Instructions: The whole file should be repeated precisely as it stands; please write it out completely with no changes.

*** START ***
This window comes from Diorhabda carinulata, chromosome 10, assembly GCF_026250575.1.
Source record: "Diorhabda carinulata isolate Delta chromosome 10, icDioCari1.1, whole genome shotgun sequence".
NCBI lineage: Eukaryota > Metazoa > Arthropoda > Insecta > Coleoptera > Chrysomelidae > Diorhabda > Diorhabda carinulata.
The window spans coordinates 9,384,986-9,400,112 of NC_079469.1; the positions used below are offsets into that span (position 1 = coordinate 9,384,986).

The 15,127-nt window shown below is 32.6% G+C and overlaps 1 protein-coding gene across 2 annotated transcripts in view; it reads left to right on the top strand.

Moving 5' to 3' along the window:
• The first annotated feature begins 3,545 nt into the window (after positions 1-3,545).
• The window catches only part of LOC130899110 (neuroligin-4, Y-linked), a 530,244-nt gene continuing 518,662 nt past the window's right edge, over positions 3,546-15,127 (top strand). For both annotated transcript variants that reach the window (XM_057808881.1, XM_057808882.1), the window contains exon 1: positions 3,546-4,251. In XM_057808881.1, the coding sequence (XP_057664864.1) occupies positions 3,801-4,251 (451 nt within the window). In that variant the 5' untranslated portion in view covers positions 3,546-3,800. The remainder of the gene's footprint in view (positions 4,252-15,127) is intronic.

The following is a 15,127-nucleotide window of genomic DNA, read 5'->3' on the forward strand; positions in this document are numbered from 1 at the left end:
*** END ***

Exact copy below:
This window comes from Diorhabda carinulata, chromosome 10, assembly GCF_026250575.1.
Source record: "Diorhabda carinulata isolate Delta chromosome 10, icDioCari1.1, whole genome shotgun sequence".
NCBI lineage: Eukaryota > Metazoa > Arthropoda > Insecta > Coleoptera > Chrysomelidae > Diorhabda > Diorhabda carinulata.
The window spans coordinates 9,384,986-9,400,112 of NC_079469.1; the positions used below are offsets into that span (position 1 = coordinate 9,384,986).

The 15,127-nt window shown below is 32.6% G+C and overlaps 1 protein-coding gene across 2 annotated transcripts in view; it reads left to right on the top strand.

Moving 5' to 3' along the window:
• The first annotated feature begins 3,545 nt into the window (after positions 1-3,545).
• The window catches only part of LOC130899110 (neuroligin-4, Y-linked), a 530,244-nt gene continuing 518,662 nt past the window's right edge, over positions 3,546-15,127 (top strand). For both annotated transcript variants that reach the window (XM_057808881.1, XM_057808882.1), the window contains exon 1: positions 3,546-4,251. In XM_057808881.1, the coding sequence (XP_057664864.1) occupies positions 3,801-4,251 (451 nt within the window). In that variant the 5' untranslated portion in view covers positions 3,546-3,800. The remainder of the gene's footprint in view (positions 4,252-15,127) is intronic.

The following is a 15,127-nucleotide window of genomic DNA, read 5'->3' on the forward strand; positions in this document are numbered from 1 at the left end: